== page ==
Pursuant to their agreement, Mr. Brink's attorneys request a fee equal to twenty-five percent of the past-due benefits he was awarded. Jones Decl. [25] Ex. 1. Although several different totals are presented in the motion, Mr. Brink's attorneys submitted an accounting of 105.85 hours spent on this case since 2004. Mot. [23] Ex. C. Of this total, 29.1 hours of work were performed by a law clerk and the remaining 76.75 hours were performed by attorneys. Id. Mr. Brink's attorneys did not provide the rate they normally charge for noncontingent-fee cases, as the firm "rarely do[es] legal work on any basis other than contingent fee." Mot. [23] at 2. Instead, they propose hourly rates of $315 per hour for work performed by attorneys and $118.96 per hour for work performed by a law clerk. Mot. [23] at 5. By way of comparison, Mr. Brink's attorneys state that the average hourly rate for attorneys practicing administrative law in Portland is $298. Mr. Brink's attorneys also suggest that the average hourly noncontingent-fee rate should be multiplied by 4.07 to account for the rate of success in social security cases.[2] Mot. [23] at 3.

         As a preliminary matter, I find that Mr. Brink's attorneys achieved a favorable result and that there were no issues concerning the character of the representation or any delay caused by counsel. Given the numerous appeals necessary to achieve a favorable result, I also find that the time spent on this case was reasonable. Although I may consider the risk of nonpayment inherent in contingency representation, Mr. Brink's attorneys failed demonstrate any risk that was particular to this case. Crawford, 586 F.3d at 1153. However, this failure is harmless for two reasons. First, Mr. Brink's attorneys request $315 per hour for work performed by attorneys in this case, which is $ 17 per hour more than the average rate for attorneys practicing administrative law in noncontingent cases. I find this modest premium to be reasonable for the risk assumed in this case. The requested rate of $ 118.96 for work performed by a law clerk is also reasonable-courts in the Ninth Circuit have found paralegal rates to be reasonable when they are approximately half the rate charged by attorneys. See Quinnin v. Colvin, No. 1:12-CV-01133-SI, 2013 WL 5786988, at *3 (D. Or. Oct. 28, 2013). While not per se reasonable, that rule of thumb yields a reasonable result in this case. The second reason that Mr. Brink's attorneys' request should not be reduced, despite failing to demonstrate the risk inherent in this case, is that the requested hourly rate is actually less than $315. Assuming that the rate for the 29.1 hours performed by a law clerk is $118.96 per hour, for a total of $3, 461.74, Mr. Brink's attorneys request $22, 013.07 for the remaining 76.75 hours of work. That is a rate of $286.82 per hour for work performed by attorneys in this case, which is less than the average rate for Portland attorneys practicing administrative law in noncontingent cases.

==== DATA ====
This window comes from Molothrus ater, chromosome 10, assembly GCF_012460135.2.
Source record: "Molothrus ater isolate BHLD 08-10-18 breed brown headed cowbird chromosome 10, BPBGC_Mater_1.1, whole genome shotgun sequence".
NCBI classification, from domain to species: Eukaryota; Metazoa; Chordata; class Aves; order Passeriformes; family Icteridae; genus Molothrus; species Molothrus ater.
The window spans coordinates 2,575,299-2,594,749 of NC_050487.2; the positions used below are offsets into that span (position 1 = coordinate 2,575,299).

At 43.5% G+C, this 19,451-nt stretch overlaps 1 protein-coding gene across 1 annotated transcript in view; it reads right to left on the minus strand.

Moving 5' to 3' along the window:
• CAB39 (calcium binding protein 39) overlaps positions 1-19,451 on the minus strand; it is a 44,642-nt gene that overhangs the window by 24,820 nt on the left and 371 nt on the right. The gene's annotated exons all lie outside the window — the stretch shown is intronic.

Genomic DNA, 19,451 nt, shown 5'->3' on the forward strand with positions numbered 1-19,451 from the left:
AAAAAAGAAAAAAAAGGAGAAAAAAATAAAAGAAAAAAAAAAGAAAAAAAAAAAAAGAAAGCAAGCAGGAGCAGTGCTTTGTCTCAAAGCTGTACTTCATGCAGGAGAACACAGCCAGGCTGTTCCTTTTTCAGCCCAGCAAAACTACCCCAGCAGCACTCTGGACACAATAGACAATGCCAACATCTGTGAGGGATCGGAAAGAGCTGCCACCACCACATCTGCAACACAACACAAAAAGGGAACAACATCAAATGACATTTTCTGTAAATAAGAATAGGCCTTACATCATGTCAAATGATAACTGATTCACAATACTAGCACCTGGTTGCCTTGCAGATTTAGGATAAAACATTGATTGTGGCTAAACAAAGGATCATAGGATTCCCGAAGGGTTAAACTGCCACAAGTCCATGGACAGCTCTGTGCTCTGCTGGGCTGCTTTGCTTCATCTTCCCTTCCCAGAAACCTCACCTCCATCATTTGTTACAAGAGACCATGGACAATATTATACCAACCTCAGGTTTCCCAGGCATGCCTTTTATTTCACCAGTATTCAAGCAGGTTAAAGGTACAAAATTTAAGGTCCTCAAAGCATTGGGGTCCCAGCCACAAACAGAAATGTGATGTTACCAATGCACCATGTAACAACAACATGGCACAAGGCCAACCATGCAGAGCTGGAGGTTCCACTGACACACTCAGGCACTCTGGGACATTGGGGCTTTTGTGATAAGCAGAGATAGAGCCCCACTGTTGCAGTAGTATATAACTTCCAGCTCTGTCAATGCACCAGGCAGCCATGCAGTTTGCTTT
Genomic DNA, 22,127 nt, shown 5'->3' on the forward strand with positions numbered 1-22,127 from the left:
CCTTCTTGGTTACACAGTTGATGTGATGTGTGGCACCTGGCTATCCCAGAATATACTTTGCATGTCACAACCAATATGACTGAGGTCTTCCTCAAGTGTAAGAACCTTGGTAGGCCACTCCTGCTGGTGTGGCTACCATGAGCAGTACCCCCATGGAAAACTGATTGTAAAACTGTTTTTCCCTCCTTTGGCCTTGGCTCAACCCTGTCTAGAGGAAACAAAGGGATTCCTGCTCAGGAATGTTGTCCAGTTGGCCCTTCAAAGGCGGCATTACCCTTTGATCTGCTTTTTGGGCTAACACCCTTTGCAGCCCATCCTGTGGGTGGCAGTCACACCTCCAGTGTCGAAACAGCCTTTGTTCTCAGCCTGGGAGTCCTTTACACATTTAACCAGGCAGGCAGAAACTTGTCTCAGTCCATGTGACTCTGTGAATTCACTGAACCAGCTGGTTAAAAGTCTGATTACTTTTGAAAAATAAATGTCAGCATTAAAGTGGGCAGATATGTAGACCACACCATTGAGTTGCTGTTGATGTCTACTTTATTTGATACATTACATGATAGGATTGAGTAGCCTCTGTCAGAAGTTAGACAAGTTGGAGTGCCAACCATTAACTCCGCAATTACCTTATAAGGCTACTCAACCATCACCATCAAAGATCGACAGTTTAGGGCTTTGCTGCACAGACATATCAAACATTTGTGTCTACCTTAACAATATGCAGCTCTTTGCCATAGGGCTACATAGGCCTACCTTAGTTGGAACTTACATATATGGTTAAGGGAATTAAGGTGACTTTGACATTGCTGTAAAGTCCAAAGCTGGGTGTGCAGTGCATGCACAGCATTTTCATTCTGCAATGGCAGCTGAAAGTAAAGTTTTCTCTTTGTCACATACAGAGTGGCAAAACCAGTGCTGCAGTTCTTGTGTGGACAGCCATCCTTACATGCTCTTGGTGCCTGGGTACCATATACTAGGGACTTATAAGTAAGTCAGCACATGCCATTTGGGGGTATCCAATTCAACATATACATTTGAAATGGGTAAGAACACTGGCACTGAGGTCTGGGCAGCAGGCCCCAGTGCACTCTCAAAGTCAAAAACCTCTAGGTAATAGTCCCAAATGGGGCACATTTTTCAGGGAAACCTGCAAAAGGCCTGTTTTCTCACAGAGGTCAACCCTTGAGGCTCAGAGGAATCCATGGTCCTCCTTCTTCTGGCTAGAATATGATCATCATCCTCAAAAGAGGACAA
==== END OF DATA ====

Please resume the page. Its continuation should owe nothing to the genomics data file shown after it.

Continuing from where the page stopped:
CONCLUSION

         For the reasons stated above, the Motion for Attorney Fees Under 42 U.S.C. § 406(b) [23] is GRANTED. Mr. Brink's attorneys are awarded $9, 178.52, which is the requested amount of $25, 474.81 less the $16, 296.29 in fees already awarded under the EAJA.

         IT IS SO ORDERED.

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Notes:

[1] For this reason, I give little weight to the Commissioner's failure to object to the requested award. See Mot. [23] at 2.

[2] Using data provided by the National Organization of Social Security Claimants' Representatives (NOSSCR), Mr. Brink's attorneys arrive at this number by concluding that past-due benefits are only awarded in 24.56% of cases brought in federal court. Mot. [23] at 3 n.5. Assuming that contingent-fee work should be compensated at the average rate for noncontingent-fee work, Mr. Brink's attorneys suggest multiplying the average hourly rate for noncontingent work by 4.07 (100/24.56 = 4.07). While it is not necessary in this case to determine an appropriate multiplier in order to compare the fee requested to an amount calculated using noncontingent rates under the lodestar approach, the method by which Mr. Brink's attorneys arrived at multiplier is contrary to the Ninth Circuit's decision in Crawford. Rather than assessing a particular firm's success rate-or, as suggested here, the success rate of all social ...